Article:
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Data from: A virtual molecular tumor board platform to improve efficiency and scalability of delivering precision oncology to physicians and their patients

Citation

Pishvaian, Michael et al. (2019), Data from: A virtual molecular tumor board platform to improve efficiency and scalability of delivering precision oncology to physicians and their patients, Dryad, Dataset, https://doi.org/10.5061/dryad.bs0p30k

Abstract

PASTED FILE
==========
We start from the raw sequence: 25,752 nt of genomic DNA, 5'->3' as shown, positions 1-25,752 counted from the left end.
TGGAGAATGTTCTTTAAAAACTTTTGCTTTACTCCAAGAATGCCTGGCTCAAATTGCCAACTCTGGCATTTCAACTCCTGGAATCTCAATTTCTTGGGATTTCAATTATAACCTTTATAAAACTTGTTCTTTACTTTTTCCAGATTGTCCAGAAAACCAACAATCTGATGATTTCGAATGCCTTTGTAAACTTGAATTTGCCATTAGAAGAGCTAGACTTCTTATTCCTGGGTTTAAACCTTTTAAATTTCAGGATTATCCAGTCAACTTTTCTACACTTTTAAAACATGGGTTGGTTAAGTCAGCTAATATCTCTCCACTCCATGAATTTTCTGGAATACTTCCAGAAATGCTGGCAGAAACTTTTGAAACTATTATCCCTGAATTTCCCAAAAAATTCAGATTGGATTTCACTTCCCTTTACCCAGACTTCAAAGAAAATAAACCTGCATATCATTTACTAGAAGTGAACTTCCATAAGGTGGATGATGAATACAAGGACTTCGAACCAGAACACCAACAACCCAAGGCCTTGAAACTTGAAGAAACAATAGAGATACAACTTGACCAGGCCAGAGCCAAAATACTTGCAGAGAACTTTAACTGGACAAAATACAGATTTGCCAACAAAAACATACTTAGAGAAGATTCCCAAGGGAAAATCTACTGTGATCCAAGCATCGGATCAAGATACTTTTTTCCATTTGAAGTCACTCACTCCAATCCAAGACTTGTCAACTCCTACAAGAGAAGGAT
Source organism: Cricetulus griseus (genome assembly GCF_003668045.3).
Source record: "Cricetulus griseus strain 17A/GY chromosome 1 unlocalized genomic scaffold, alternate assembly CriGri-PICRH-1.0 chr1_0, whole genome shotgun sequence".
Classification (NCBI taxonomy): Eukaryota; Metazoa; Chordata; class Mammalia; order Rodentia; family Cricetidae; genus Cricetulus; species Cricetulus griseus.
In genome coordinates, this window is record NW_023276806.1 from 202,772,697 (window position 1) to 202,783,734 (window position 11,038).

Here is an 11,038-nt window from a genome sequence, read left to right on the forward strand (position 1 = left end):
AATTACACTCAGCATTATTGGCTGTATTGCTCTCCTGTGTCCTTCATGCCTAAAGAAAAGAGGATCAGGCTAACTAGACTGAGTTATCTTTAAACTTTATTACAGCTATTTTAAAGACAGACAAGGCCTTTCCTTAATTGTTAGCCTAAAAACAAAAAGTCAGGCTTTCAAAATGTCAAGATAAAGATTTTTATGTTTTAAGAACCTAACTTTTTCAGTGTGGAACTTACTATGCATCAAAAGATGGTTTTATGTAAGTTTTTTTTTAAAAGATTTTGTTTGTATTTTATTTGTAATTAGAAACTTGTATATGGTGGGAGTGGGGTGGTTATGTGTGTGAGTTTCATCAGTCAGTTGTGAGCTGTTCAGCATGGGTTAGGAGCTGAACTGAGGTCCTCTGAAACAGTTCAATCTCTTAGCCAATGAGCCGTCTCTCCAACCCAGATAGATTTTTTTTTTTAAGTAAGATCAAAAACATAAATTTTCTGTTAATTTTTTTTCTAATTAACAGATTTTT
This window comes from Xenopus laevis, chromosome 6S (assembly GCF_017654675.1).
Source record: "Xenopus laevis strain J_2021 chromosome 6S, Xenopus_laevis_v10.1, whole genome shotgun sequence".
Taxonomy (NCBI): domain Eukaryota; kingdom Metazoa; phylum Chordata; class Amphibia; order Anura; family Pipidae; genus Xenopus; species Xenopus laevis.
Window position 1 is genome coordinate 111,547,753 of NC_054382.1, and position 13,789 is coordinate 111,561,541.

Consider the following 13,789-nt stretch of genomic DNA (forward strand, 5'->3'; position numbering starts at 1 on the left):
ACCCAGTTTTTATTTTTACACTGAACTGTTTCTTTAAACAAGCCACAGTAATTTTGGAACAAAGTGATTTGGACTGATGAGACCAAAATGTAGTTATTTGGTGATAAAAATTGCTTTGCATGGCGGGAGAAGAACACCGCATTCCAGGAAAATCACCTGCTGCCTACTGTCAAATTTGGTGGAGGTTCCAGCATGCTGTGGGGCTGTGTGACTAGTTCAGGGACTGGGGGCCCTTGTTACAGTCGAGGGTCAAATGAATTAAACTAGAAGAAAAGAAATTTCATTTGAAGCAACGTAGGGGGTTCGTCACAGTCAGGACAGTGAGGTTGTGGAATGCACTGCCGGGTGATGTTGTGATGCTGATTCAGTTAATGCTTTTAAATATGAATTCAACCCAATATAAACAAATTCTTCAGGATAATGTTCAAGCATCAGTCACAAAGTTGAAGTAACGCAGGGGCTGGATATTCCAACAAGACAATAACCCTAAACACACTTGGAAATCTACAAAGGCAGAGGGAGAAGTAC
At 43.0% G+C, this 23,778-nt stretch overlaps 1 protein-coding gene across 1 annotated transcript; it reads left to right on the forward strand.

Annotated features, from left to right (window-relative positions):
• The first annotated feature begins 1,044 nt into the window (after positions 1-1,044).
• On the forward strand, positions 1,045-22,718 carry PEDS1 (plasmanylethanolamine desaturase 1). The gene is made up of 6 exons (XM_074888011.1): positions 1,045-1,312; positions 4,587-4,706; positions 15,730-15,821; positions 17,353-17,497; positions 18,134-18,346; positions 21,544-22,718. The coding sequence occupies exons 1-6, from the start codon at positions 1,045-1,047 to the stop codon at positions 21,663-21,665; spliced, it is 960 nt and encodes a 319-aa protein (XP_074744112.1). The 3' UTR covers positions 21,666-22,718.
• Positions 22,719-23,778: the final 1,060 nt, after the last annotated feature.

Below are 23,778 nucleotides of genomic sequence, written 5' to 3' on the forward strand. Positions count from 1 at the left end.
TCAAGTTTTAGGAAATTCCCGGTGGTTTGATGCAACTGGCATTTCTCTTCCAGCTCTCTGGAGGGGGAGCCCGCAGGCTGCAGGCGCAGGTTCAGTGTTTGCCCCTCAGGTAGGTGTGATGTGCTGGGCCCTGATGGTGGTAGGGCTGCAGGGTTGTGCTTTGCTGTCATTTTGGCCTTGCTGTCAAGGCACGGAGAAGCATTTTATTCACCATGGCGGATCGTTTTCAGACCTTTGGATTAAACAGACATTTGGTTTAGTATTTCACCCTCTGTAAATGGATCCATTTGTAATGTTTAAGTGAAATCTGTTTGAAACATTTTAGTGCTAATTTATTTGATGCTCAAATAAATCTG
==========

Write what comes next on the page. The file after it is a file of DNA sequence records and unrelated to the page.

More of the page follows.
OBJECTIVES: Scalable informatics solutions that provide molecularly-tailored treatment recommendations to clinicians are needed to streamline Precision Oncology in care settings. MATERIALS AND METHODS: We developed a cloud-based virtual molecular tumor board (VMTB) platform that included a knowledgebase, scoring model, rules engine, an asynchronous virtual chat room and a reporting tool that generated a treatment plan for each of the 1725 patients based on their molecular profile, previous treatment history, structured trial eligibility criteria, clinically relevant cancer gene-variant assertions, biomarker-treatment associations, and current treatment guidelines. The VMTB systematically allows clinician users to combine expert-curated data and structured data from clinical charts along with molecular testing data to develop consensus on treatments, especially those that require off-label and clinical trial considerations. RESULTS: The VMTB was used as part of the cancer care process for a focused subset of 1725 patients referred by advocacy organizations wherein resultant personalized reports were successfully delivered to treating oncologists. Median turnaround time from data receipt to report delivery decreased from 14 days to 4 days over 4 years while the volume of cases increased nearly twofold each year. Using a novel scoring model for ranking therapy options, oncologists chose to implement the VMTB-derived therapies over others, except when pursuing immunotherapy options without molecular support. DISCUSSION: VMTBs will play an increasingly critical role in precision oncology as the compendium of biomarkers and associated therapy options available to a patient continues to expand. CONCLUSION: Further development of such clinical augmentation tools that systematically combine patient-derived molecular data, real world evidence from electronic health records, and expert curated knowledgebases on biomarkers with computational tools for ranking best treatments can support care pathways at point of care.

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